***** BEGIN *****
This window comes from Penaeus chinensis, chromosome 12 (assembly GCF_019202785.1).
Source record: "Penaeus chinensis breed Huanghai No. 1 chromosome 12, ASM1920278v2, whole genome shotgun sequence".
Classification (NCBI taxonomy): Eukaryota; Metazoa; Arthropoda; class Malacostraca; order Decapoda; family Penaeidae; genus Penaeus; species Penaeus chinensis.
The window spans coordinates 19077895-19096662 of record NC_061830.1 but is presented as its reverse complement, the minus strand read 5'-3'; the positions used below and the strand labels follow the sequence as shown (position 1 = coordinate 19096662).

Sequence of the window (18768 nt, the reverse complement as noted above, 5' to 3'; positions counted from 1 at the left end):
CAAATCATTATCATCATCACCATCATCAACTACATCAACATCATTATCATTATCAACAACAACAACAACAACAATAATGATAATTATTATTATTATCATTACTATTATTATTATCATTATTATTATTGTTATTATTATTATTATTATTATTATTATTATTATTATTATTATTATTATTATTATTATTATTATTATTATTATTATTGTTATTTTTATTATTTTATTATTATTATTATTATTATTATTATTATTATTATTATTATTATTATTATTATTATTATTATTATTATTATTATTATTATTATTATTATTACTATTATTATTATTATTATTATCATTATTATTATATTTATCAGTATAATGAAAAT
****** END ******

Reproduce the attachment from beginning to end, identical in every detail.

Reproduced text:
This window comes from Penaeus chinensis, chromosome 12 (assembly GCF_019202785.1).
Source record: "Penaeus chinensis breed Huanghai No. 1 chromosome 12, ASM1920278v2, whole genome shotgun sequence".
Classification (NCBI taxonomy): Eukaryota; Metazoa; Arthropoda; class Malacostraca; order Decapoda; family Penaeidae; genus Penaeus; species Penaeus chinensis.
The window spans coordinates 19077895-19096662 of record NC_061830.1 but is presented as its reverse complement, the minus strand read 5'-3'; the positions used below and the strand labels follow the sequence as shown (position 1 = coordinate 19096662).

Sequence of the window (18768 nt, the reverse complement as noted above, 5' to 3'; positions counted from 1 at the left end):
CAAATCATTATCATCATCACCATCATCAACTACATCAACATCATTATCATTATCAACAACAACAACAACAACAATAATGATAATTATTATTATTATCATTACTATTATTATTATCATTATTATTATTGTTATTATTATTATTATTATTATTATTATTATTATTATTATTATTATTATTATTATTATTATTATTATTATTATTATTGTTATTTTTATTATTTTATTATTATTATTATTATTATTATTATTATTATTATTATTATTATTATTATTATTATTATTATTATTATTATTATTATTATTATTATTATTACTATTATTATTATTATTATTATCATTATTATTATATTTATCAGTATAATGAAAAT